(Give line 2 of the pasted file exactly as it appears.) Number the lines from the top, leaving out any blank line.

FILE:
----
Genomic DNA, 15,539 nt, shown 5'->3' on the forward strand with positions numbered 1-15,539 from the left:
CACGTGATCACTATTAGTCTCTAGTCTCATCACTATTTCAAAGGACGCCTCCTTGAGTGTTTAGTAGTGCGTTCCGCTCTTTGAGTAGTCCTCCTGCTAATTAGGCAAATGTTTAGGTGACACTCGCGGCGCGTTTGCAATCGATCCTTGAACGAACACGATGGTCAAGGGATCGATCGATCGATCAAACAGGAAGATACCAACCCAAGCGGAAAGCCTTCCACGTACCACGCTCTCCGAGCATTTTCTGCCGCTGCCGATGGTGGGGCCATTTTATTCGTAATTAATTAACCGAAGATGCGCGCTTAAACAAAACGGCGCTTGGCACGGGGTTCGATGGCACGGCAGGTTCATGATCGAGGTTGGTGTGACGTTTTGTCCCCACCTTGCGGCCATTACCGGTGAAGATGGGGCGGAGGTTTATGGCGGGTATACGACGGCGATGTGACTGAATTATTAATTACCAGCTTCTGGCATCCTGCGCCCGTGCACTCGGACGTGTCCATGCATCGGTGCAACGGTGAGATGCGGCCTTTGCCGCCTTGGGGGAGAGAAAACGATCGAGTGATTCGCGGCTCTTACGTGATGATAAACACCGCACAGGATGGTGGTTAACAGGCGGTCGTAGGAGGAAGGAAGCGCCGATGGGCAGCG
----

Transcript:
CACGTGATCACTATTAGTCTCTAGTCTCATCACTATTTCAAAGGACGCCTCCTTGAGTGTTTAGTAGTGCGTTCCGCTCTTTGAGTAGTCCTCCTGCTAATTAGGCAAATGTTTAGGTGACACTCGCGGCGCGTTTGCAATCGATCCTTGAACGAACACGATGGTCAAGGGATCGATCGATCGATCAAACAGGAAGATACCAACCCAAGCGGAAAGCCTTCCACGTACCACGCTCTCCGAGCATTTTCTGCCGCTGCCGATGGTGGGGCCATTTTATTCGTAATTAATTAACCGAAGATGCGCGCTTAAACAAAACGGCGCTTGGCACGGGGTTCGATGGCACGGCAGGTTCATGATCGAGGTTGGTGTGACGTTTTGTCCCCACCTTGCGGCCATTACCGGTGAAGATGGGGCGGAGGTTTATGGCGGGTATACGACGGCGATGTGACTGAATTATTAATTACCAGCTTCTGGCATCCTGCGCCCGTGCACTCGGACGTGTCCATGCATCGGTGCAACGGTGAGATGCGGCCTTTGCCGCCTTGGGGGAGAGAAAACGATCGAGTGATTCGCGGCTCTTACGTGATGATAAACACCGCACAGGATGGTGGTTAACAGGCGGTCGTAGGAGGAAGGAAGCGCCGATGGGCAGCG